Friday, April 02, 2010

Secular Authority and the Priest Scandal

Every Roman Catholic should be at least a little disconcerted that the church hierarchy enabled and hid the abuse of children at the hands of it's priests. In
case after case throughout the US and the world, priests were protected by their supervisors, making the Church perhaps the safest haven for child molesters in history.

To me the larger question is why police and other law enforcement looked the other way when complaints were brought. As a taxpayer and a non-Catholic, I would like to know why secular authorities have given such wide latitude to religious participants of the Catholic church. If these priests were members of some doomsday cult, do you think that such deference would have been granted?

The citizens of the Wisconsin jurisdiction, indeed citizens of all localities, need to ask these important questions. Given the tolerance the Church has for such misbehavior, one viable scenario is that pedophiles and rapists purposely join the priesthood for the sole reason to have unencumbered authority over the vulnerable. If the Church cannot police its own workplace, then the burden should fall upon the civil authorities.

Sadly, the Roman Catholic Church has tarnished its brand, but that does not exculpate the institutions within our secular society from protecting children from predators.

Practicing Catholics, such as Bill Donohue of the Catholic League, obviously cannot think rationally about the abuse scandal. They are emotionally invested and, like many practitioners, do not use higher brain functions when contemplating their religion. This is evidenced by Mr. Donohue who defends serial statutory rape performed by Roman Catholic priests just so long as the boys are "post-pubescent"! ... Ah, the fever of faith.

But Bill Donohue, perhaps unwittingly, makes an excellent point: the Church cannot be relied upon to do the right thing. They have been shown to be incapable of screening their employees and policing their actions. When complaints are lodged, the Church hierarchy enables and obscures crimes. Most unbelievably, practicing Catholics-- their customers-- accept these crimes as normal procedure and continue to support the hierarchy. None of this is rational behavior.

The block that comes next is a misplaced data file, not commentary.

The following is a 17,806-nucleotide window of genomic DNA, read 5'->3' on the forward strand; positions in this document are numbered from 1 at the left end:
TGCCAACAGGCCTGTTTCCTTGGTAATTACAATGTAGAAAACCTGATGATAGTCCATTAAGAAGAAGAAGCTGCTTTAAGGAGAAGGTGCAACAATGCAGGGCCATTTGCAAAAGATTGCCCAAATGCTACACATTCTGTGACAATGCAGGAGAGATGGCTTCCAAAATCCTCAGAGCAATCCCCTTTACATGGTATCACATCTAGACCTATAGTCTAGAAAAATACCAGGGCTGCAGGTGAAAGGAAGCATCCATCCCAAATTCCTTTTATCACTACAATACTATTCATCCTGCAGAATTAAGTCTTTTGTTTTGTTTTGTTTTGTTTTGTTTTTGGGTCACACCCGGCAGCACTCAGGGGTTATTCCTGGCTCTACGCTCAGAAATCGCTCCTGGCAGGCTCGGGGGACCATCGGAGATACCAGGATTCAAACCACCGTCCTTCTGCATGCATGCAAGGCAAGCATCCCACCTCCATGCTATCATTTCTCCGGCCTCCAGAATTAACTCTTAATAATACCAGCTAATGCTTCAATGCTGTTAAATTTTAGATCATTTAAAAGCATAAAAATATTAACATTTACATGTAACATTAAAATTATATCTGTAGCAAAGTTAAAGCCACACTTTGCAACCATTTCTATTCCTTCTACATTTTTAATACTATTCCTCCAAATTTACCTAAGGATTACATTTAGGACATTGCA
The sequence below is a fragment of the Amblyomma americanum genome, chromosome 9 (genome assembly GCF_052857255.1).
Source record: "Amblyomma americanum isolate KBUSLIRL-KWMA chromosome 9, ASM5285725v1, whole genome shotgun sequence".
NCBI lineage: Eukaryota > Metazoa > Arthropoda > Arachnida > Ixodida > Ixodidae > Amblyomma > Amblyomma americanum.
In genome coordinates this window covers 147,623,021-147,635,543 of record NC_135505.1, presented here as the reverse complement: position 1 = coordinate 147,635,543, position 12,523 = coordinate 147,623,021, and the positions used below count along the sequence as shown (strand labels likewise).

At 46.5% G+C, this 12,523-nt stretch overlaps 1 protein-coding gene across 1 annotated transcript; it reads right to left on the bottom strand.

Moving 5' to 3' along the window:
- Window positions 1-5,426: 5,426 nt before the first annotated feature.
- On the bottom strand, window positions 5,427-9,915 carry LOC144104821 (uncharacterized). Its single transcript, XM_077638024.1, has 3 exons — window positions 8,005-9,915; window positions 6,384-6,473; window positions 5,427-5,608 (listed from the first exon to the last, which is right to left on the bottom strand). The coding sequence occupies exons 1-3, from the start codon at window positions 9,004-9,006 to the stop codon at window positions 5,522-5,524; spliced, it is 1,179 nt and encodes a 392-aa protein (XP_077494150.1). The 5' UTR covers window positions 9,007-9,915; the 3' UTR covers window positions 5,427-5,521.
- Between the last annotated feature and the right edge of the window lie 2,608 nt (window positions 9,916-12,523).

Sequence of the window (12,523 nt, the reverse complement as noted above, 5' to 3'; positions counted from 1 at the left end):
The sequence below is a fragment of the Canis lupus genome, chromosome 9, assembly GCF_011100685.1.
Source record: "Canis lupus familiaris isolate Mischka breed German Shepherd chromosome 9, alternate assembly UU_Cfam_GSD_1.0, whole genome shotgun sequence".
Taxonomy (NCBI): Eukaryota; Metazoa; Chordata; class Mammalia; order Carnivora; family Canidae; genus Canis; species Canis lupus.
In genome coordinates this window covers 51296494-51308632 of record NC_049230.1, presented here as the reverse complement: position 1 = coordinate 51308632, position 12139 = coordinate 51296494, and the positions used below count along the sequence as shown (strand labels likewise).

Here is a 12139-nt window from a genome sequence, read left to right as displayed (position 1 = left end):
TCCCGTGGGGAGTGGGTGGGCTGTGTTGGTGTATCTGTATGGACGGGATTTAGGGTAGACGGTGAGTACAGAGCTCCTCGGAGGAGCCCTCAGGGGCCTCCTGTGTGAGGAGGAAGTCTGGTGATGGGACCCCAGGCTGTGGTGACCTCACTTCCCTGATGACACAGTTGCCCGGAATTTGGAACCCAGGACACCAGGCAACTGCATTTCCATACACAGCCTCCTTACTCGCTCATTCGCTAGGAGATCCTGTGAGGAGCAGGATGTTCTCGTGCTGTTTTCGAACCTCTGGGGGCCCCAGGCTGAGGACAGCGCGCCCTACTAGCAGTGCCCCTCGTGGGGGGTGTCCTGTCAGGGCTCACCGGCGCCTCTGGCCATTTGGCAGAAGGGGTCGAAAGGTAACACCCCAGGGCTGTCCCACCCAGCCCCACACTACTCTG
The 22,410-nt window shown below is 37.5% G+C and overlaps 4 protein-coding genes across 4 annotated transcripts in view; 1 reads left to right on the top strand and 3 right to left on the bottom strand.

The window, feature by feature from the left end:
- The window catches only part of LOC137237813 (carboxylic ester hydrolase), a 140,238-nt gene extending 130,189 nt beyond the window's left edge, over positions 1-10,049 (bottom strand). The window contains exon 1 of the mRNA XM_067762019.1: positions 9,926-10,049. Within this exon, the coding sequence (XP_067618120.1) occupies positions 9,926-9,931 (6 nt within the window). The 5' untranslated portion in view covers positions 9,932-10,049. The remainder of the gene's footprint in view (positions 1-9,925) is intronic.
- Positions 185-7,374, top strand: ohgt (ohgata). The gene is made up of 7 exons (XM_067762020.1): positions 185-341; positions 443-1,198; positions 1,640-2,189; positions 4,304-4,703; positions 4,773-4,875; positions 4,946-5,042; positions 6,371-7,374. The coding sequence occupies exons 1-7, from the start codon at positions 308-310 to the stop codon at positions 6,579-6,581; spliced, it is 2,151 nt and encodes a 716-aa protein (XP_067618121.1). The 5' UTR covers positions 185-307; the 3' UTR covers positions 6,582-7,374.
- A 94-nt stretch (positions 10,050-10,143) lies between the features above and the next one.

In the recently publicized Wisconsin case, more than 200 deaf boys were serially raped over two decades by a known pedophile. When the church bishops ignored the accusation, complaints were brought to the police. "A criminal priest was an oxymoron to them," is what one boy's father said. As responsible members of civil society we must all disabuse ourselves of the notion that priests-- or any such authority-- should be treated differently solely because of their status within a sect. The same can be said of physicians and others who garner deference based on their profession.

We need to have these religious organizations start paying tax in order to defray the necessary cost of enforcing our laws.

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